Know what makes you unique. Don’t think one singular talent or skill, but think cumulative. For me, it’s my combined background in association membership development, experience working with clients on developing actionable websites, in-depth knowledge of social media and growing expertise in business anthropology. See how each of these particular elements add to create something special? It’s the same for you.

Know how your unique professional self can help an organization solve a problem. One sure way to distance yourself from the jobhunting pack is to not think about employment from your own perspective, but approach from an employer’s perspective. Think how you can help take away a pain felt by a prospective employer. Your reputation for being indispensable begins with tackling problems that clear the way toward increased sales or reduced costs.

Know there is strength in partnerships. If you’re open to the idea of being flexible and pursuing contract or consulting work, realize you don’t have to go it alone. Find other agencies or consultants who could benefit from your unique services and pitch the possibility of collaboration. Just remember the first two points above also apply here: know what makes you unique and how you can help them solve a client problem.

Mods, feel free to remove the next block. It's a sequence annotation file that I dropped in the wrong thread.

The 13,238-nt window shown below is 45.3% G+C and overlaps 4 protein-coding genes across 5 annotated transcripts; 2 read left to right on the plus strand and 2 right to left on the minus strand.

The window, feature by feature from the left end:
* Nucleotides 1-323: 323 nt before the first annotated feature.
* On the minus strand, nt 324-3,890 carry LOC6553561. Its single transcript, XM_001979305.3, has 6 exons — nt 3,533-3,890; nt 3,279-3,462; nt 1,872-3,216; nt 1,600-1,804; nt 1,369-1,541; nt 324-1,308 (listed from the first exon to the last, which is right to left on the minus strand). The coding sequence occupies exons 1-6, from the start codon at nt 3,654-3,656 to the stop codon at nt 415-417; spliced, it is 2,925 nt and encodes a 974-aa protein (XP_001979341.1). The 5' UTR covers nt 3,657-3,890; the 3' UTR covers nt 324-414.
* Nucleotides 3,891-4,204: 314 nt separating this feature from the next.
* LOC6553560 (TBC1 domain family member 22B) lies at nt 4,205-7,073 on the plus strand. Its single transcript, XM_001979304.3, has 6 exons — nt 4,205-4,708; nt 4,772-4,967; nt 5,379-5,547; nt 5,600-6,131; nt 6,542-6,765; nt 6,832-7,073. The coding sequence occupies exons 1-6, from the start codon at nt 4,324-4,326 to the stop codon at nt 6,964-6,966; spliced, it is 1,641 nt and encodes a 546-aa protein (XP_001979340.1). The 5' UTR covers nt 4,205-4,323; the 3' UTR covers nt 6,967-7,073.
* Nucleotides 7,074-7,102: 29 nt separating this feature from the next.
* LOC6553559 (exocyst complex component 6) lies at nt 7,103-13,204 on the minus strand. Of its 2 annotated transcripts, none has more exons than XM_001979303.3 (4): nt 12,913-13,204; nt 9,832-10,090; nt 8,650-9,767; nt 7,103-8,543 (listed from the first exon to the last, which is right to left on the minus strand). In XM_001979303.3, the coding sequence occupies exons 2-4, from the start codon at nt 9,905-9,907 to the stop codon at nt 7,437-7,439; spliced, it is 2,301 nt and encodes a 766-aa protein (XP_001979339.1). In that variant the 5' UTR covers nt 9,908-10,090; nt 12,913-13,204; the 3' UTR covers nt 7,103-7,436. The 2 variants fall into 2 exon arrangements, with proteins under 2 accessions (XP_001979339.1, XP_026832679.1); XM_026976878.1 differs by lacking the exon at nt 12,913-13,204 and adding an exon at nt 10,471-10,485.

Don’t sit around waiting for magic to happen. Realize that you do have something unique to offer either an employer or a partner. Think about what that might be and then go get it. And let me know if there’s anything I can do to help you.

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JobAngels And The Potential Of Social Media

When an opportunity to make a positive and revolutionary change in the world lands in your lap, you just have to leap on it and grab hold with both hands. For me, this opportunity takes the form of JobAngels. It all started with just one tweet from Mark Stelzner who asked what would happen if one person would help just one other person find work. In less than 140 characters, it simplified what is the most critical issue facing millions of people.